The real frustration that we face comes from accidents involving VFR in IMC and VFR in night IMC. VFR in IMC accounts for many of the fatal accidents, 18 percent of all fatal helicopter accidents. Despite the common allusion to “inadvertent flight into IMC,” a review of many of those accidents suggests that the weather was rarely a surprise. Issues related to continued airworthiness account for 16 percent of fatal helicopter accidents.
These numbers are just a reminder that we must remain vigilant and gather enough data to get ahead of these accidents. Another area: professionalism. We need for the experienced operators in the room to come along side the less-well established. Particularly so in this field, there’s much to be learned at the hands of an experienced professional. We need that information to be passed along. The night operations that I discussed a moment ago are particularly unforgiving. Those are the kind of lessons that don’t have to be learned firsthand.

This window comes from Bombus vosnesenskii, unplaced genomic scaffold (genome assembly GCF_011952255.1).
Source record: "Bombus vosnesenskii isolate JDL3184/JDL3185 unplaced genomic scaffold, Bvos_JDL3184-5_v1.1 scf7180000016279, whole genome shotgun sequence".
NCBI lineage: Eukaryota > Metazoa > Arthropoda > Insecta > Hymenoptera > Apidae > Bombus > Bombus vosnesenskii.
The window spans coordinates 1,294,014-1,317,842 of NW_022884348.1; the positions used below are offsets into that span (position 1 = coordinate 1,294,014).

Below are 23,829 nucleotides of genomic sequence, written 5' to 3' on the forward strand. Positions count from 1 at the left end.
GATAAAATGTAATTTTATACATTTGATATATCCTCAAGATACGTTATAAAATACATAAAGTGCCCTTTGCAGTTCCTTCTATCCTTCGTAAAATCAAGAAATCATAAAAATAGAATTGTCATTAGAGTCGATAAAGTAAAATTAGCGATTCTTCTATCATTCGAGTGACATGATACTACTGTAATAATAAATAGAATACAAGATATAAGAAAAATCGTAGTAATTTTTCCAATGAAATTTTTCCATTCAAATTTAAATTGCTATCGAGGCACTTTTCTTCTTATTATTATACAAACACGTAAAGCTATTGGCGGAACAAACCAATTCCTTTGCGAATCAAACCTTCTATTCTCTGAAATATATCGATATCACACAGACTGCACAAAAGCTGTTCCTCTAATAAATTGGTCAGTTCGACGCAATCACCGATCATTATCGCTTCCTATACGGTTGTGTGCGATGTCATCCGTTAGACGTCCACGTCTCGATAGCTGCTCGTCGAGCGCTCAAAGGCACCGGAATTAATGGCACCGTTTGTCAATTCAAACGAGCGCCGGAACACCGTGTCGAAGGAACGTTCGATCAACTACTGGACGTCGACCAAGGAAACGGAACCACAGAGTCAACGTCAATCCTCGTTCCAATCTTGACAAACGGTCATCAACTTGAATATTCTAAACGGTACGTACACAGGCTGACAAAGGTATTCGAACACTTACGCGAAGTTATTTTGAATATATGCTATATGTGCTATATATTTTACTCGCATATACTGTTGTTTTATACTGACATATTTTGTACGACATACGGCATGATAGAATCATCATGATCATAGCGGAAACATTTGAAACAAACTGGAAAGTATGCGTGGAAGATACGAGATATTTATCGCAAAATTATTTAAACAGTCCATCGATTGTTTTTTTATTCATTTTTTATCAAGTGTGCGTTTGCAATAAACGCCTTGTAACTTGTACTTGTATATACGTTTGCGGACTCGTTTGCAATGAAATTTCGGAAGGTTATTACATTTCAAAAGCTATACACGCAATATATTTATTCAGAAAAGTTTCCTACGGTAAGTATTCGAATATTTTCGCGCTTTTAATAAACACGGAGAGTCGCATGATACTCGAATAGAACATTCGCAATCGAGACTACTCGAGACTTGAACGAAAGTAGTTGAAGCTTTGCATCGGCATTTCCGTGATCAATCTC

Another element of professionalism is being able to judge the circumstances around a mission and to make the right call when it’s just too dangerous to fly. We need leaders in this industry who understand how human factors play into an operation. I know this is an industry full of dedicated men and women who want to complete the mission no matter the weather or the conditions — they want to make the rescue or transport that injured patient to the emergency room. In those tense moments we need professionals who can survey the situation and give good counsel about whether an operation should proceed or whether the aircraft needs to stay on the ground.
I issued a call to action almost a year ago for the airlines to step up their professionalism standards and their mentoring programs so young pilots could learn to do the job the right way. I’d like to do the same thing here today. And the burden for this doesn’t just rest with those who have hours up into four digits. I have the full expectation that the newer pilots in this room will seek out the advice and counsel of their colleagues. I can’t say it any more plainly. If you wait to learn safety lessons when you’re at the controls, the odds are that you’re going to learn hard lessons that you could have learned much more easily. But with all of that said, I think that this conference is an example that the will is there to keep our numbers heading in the right direction, and that is quite literally no accident. The operators here have shown consistently that you are willing to move to the next level of safety. And in safety, “good enough” really never is good enough. Greatness is the target, and I’m confident we’ll get there. Thank you.